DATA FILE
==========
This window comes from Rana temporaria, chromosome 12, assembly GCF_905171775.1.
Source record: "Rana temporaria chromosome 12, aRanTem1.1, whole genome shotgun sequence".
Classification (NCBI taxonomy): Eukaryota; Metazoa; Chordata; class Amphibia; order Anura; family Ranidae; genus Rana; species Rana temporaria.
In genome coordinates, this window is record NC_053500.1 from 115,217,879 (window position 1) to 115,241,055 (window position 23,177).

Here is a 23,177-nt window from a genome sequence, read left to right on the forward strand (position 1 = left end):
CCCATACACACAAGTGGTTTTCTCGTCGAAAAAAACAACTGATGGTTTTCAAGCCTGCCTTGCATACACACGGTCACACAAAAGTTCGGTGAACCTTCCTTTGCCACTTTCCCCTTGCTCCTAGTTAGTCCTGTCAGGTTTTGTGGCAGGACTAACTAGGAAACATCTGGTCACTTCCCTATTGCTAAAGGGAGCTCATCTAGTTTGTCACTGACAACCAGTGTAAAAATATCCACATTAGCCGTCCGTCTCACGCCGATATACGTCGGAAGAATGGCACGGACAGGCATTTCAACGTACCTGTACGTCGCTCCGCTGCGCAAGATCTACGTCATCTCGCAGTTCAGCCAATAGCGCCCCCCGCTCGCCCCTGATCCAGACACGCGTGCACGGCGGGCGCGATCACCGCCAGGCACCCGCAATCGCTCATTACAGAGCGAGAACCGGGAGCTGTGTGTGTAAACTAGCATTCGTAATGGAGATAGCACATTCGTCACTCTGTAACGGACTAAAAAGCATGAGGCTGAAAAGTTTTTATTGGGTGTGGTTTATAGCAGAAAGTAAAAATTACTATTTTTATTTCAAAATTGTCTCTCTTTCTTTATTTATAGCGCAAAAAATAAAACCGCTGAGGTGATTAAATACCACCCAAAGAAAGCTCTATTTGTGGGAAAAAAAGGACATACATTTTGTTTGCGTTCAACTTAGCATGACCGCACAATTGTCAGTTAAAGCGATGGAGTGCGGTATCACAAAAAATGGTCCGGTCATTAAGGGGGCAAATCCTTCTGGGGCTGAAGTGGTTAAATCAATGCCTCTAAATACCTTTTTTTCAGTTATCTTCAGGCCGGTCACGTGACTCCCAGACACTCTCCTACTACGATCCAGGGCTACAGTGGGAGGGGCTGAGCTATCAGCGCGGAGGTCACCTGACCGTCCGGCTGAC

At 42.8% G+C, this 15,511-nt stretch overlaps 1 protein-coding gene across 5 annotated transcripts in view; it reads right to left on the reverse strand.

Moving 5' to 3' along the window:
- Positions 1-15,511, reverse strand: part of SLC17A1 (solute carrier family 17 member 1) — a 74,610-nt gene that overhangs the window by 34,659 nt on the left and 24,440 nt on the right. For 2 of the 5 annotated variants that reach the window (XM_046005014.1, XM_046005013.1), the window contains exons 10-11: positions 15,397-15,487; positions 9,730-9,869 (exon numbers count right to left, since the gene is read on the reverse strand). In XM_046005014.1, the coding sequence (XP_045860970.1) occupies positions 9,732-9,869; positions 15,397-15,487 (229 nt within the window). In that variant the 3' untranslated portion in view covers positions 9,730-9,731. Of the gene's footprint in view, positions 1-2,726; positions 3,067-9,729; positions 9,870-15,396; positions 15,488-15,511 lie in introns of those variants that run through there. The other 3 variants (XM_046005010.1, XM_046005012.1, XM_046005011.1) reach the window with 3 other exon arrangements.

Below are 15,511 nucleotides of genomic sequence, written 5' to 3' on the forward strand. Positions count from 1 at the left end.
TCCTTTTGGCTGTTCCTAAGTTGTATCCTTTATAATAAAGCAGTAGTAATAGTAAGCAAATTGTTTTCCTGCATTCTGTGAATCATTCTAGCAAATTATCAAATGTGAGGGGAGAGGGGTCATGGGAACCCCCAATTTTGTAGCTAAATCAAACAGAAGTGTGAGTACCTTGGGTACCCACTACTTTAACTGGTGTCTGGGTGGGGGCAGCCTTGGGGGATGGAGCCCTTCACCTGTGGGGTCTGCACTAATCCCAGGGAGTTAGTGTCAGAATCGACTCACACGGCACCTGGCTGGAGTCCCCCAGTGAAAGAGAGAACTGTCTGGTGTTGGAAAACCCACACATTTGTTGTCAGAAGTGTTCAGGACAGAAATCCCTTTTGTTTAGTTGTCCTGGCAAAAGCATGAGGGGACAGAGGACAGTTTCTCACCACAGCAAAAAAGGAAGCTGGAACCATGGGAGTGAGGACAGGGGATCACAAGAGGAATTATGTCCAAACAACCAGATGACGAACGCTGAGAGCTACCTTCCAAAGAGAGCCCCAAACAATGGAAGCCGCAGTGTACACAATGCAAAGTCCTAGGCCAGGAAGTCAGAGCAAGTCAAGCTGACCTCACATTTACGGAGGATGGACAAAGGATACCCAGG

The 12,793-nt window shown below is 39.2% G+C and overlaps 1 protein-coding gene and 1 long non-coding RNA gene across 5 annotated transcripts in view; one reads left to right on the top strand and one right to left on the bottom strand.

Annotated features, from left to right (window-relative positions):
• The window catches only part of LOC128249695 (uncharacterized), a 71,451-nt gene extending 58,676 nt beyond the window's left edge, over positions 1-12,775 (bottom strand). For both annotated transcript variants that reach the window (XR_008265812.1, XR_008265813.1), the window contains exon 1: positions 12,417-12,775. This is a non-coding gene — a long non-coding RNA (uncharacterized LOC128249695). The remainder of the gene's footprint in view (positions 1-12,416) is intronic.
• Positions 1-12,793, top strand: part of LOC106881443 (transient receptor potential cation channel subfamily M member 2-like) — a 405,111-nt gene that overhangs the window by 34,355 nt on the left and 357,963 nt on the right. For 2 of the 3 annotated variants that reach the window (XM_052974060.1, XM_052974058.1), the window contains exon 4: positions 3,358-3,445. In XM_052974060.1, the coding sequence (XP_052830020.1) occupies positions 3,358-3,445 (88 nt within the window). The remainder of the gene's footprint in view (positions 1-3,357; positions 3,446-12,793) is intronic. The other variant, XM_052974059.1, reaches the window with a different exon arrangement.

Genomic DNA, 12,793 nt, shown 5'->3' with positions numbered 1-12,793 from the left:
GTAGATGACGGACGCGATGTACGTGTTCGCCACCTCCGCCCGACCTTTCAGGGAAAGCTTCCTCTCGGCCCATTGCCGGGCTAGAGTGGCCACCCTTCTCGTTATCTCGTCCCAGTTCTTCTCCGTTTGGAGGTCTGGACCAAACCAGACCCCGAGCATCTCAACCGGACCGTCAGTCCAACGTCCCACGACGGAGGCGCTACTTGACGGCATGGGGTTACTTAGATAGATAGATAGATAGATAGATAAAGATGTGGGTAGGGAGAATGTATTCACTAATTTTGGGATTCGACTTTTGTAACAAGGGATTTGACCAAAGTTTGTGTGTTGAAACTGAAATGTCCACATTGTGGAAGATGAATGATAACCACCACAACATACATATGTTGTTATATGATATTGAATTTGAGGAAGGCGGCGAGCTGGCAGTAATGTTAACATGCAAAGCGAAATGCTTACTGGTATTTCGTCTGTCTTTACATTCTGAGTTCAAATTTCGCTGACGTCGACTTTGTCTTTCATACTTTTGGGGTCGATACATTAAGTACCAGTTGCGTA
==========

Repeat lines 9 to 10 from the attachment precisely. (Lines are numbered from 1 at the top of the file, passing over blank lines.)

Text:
- Positions 1-15,511, reverse strand: part of SLC17A1 (solute carrier family 17 member 1) — a 74,610-nt gene that overhangs the window by 34,659 nt on the left and 24,440 nt on the right. For 2 of the 5 annotated variants that reach the window (XM_046005014.1, XM_046005013.1), the window contains exons 10-11: positions 15,397-15,487; positions 9,730-9,869 (exon numbers count right to left, since the gene is read on the reverse strand). In XM_046005014.1, the coding sequence (XP_045860970.1) occupies positions 9,732-9,869; positions 15,397-15,487 (229 nt within the window). In that variant the 3' untranslated portion in view covers positions 9,730-9,731. Of the gene's footprint in view, positions 1-2,726; positions 3,067-9,729; positions 9,870-15,396; positions 15,488-15,511 lie in introns of those variants that run through there. The other 3 variants (XM_046005010.1, XM_046005012.1, XM_046005011.1) reach the window with 3 other exon arrangements.

Below are 15,511 nucleotides of genomic sequence, written 5' to 3' on the forward strand. Positions count from 1 at the left end.